National Guard stand their posts around the Capitol at sunrise in Washington, Monday, March 8, 2021. (AP Photo/Carolyn Kaster) | Carolyn Kaster/AP Photo
The Pentagon warned lawmakers this week about the growing and urgent threat of directed-energy attacks on U.S. troops in the Middle East and elsewhere, according to four people briefed on the matter.
Two Defense Department officials briefed members of the House Armed Service Committee about the phenomenon in a classified setting on Wednesday, the people said, and told lawmakers they are increasingly concerned about the vulnerability of U.S. troops in places such as Syria, Afghanistan and various countries in South America.Advertisement
Briefers pointed to Russia as a likely culprit, the people told POLITICO, but didn’t have a smoking gun, citing difficulties in attributing the attacks.
The Pentagon opened an investigation last year after suspected directed-energy attacks occurred on an unknown number of troops, POLITICO first reported earlier Thursday.
Lawmakers were officially notified on April 15 that the House Armed Services briefing would take place on Wednesday. Committee members heard from Jennifer Walsh, the acting Pentagon policy chief, and Griffin Decker, the Pentagon’s director of the emerging threats cell. The official notice, which was obtained by POLITICO, described the briefing as urgent and said it was centered on an “emerging threat.”
“Due to the nature of the threat, members are highly encouraged to attend,” the notice stated.Advertisement
Officials told lawmakers that the phenomenon of suspected directed-energy attacks on U.S. personnel — which cause a mysterious illness similar to the “Havana syndrome” reported by American spies and diplomats starting in late 2016 — is growing across the world, according to three people who attended Wednesday’s briefing.
The briefers also told lawmakers that the origin of the technology required in such attacks is “more likely than not in Russia,” one of the people said. One person familiar with the briefing said the briefers also pointed to China as a possible culprit, and didn’t know for sure who was behind the attacks.
The briefers said they were concerned about the growing frequency of apparent attacks around the world, but noted that they are especially concerned about the vulnerability of U.S. personnel in the U.S. Central Command area of operations, which includes combat zones from Syria and Iraq to Afghanistan, the people said.
The facilities in these regions are not secure or “hardened in any real way,” one of the people said. “That makes them very, very vulnerable.”Advertisement
A Defense Department official familiar with the briefing, however, said the Central Command region was not a part of the discussion. Representatives of the Armed Services Committee and the National Security Council did not immediately respond to requests for comment.
Rep. Jim Banks, an Indiana Republican on the Armed Services Committee, did not comment on any briefings but said the U.S. government isn’t doing enough to protect personnel from directed-energy attacks. He noted that the bipartisan Future of Defense Task Force that he co-chaired looked at the issue.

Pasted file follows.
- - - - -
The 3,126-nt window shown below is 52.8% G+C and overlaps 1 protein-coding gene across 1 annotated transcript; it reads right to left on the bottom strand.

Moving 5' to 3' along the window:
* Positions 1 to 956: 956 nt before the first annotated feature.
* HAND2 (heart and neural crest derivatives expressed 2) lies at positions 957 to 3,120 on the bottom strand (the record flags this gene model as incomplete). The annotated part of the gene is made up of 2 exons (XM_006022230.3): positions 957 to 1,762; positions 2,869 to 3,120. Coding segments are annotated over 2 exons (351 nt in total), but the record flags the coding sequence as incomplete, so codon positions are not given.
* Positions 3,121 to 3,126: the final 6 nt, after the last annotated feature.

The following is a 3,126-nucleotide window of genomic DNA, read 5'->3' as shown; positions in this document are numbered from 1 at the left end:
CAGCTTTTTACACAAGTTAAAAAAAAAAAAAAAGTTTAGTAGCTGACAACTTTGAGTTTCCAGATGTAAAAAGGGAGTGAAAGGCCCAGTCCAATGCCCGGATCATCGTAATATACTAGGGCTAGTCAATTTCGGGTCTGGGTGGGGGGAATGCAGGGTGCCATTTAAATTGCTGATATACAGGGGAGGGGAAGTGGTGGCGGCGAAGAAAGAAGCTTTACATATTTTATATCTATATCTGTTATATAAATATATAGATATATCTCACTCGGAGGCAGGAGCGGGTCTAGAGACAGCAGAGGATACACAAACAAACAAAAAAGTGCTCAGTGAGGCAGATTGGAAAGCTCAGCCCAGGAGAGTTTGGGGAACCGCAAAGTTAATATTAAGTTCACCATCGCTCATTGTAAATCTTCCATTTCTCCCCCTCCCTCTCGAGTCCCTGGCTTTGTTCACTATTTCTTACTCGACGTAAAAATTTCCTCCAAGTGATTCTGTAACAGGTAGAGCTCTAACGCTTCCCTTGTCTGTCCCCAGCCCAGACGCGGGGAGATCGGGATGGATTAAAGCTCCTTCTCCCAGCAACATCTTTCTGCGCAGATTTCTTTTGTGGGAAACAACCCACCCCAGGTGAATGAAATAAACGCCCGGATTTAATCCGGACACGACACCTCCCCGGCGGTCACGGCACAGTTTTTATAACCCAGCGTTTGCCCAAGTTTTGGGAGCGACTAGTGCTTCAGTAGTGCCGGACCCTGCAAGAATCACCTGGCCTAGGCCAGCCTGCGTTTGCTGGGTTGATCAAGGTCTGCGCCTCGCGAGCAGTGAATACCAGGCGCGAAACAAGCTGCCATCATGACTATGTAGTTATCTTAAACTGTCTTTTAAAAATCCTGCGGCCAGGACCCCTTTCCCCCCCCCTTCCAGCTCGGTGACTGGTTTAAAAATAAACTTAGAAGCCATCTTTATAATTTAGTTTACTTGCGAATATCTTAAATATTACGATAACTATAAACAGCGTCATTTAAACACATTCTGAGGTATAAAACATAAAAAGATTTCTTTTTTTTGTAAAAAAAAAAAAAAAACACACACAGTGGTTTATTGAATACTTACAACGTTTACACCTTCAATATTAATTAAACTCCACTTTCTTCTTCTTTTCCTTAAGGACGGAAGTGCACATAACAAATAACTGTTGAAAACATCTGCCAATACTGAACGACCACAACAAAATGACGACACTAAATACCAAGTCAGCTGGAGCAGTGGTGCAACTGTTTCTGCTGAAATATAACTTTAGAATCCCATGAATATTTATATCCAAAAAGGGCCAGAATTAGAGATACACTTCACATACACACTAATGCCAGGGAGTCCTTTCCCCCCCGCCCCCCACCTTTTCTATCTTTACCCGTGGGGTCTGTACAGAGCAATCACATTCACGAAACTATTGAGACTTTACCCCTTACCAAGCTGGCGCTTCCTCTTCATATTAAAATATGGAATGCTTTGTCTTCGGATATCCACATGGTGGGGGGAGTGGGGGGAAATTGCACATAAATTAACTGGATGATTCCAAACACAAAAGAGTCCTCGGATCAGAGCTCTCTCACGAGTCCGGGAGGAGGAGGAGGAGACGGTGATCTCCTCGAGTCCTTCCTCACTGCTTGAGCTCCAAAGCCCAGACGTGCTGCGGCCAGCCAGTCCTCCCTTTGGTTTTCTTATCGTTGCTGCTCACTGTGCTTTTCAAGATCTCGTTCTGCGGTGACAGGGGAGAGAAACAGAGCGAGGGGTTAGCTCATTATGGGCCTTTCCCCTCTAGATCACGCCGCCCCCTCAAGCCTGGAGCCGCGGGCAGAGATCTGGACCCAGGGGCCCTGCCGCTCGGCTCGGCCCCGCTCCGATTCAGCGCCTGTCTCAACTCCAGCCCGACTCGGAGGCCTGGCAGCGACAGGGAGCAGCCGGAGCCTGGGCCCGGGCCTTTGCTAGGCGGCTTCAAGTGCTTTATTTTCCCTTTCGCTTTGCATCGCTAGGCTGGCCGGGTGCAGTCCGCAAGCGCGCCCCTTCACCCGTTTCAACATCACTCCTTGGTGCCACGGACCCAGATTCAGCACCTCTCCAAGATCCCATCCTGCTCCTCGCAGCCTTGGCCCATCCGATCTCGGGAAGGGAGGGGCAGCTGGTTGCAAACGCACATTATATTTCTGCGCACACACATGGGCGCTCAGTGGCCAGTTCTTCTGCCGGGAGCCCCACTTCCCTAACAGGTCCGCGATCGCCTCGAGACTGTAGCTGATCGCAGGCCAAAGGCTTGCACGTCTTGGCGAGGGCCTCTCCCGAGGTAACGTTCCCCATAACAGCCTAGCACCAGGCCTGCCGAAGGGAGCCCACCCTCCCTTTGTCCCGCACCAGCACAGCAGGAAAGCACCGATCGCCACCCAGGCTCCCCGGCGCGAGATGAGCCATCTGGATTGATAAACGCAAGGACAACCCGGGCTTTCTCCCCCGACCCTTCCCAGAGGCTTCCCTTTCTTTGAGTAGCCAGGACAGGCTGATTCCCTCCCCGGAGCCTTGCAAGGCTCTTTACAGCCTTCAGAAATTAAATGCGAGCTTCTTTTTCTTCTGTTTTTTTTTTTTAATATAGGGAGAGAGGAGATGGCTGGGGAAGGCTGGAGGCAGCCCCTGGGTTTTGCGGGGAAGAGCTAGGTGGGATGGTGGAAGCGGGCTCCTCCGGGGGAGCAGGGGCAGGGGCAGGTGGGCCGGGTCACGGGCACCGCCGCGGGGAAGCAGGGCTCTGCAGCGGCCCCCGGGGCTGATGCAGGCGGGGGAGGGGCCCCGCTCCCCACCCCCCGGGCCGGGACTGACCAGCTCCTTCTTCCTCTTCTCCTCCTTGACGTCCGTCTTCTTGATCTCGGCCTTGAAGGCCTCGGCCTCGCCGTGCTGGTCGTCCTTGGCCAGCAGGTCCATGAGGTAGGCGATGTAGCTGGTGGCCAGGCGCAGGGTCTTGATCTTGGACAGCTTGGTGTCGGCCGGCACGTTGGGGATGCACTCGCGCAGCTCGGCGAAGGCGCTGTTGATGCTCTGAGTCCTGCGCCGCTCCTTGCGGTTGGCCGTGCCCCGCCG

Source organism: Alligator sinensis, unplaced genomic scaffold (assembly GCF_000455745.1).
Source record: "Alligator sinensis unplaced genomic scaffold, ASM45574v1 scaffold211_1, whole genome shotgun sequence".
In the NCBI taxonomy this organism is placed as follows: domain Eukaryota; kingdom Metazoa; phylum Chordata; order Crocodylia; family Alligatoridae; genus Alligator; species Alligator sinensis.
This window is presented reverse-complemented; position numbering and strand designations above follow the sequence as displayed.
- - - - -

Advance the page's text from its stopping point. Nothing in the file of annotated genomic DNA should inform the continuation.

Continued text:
“It came up a lot on our task force last year as a major issue that we have done very little to address,” he told POLITICO. “We have failed to take it seriously as a threat.”
Marc Polymeropoulos, a former CIA officer who suffered crippling symptoms in Moscow in December 2017 from a suspected directed-energy attack, called on lawmakers and officials to take the attacks seriously and to immediately treat the victims.
“It is absolutely critical that we find out who did this,” he told POLITICO in an interview. “The idea of dismissing it outright is just not acceptable anymore.”
POLITICO first reported on Thursday that Pentagon officials briefed top lawmakers earlier this year about the threat to U.S. troops after an internal investigation launched last year looked into suspected attacks on American personnel around the world. The briefings included information about injuries sustained by U.S. troops in Syria, people briefed on the suspected attacks as part of their oversight duties of the Pentagon said.
However, after the article was published, Gen. Frank McKenzie, head of U.S. Central Command, told lawmakers during a Senate Armed Services Committee hearing that he has seen "no evidence" of such attacks against U.S. troops in his area of responsibility, which includes the Middle East and Afghanistan.
People affected by attacks report symptoms including acute ringing and pressure in the ears, as well as loss of hearing and balance, fatigue and residual headaches. Some victims have suffered long-term brain damage.Advertisement
Close to 50 officials have reported such symptoms, known as “Havana syndrome,” among U.S. diplomats posted in Cuba since late 2016. The CIA set up its own task force this year to look into the problem, CNN reported in February.
Polymeropoulous also noted the “insidious nature” of the attacks in that it “not only calls into question what happened but also sows all sorts of doubt within the U.S. government community, too.”
“I wish I was shot. I wish it had been an open wound, because then you have something that is visible and treatable and instead this is an invisible wound,” he said. “It takes you off the battlefield, it incapacitates you, it doesn’t kill you ... ultimately it’s a pretty brilliant terror weapon.”
Erin Banco contributed to this report.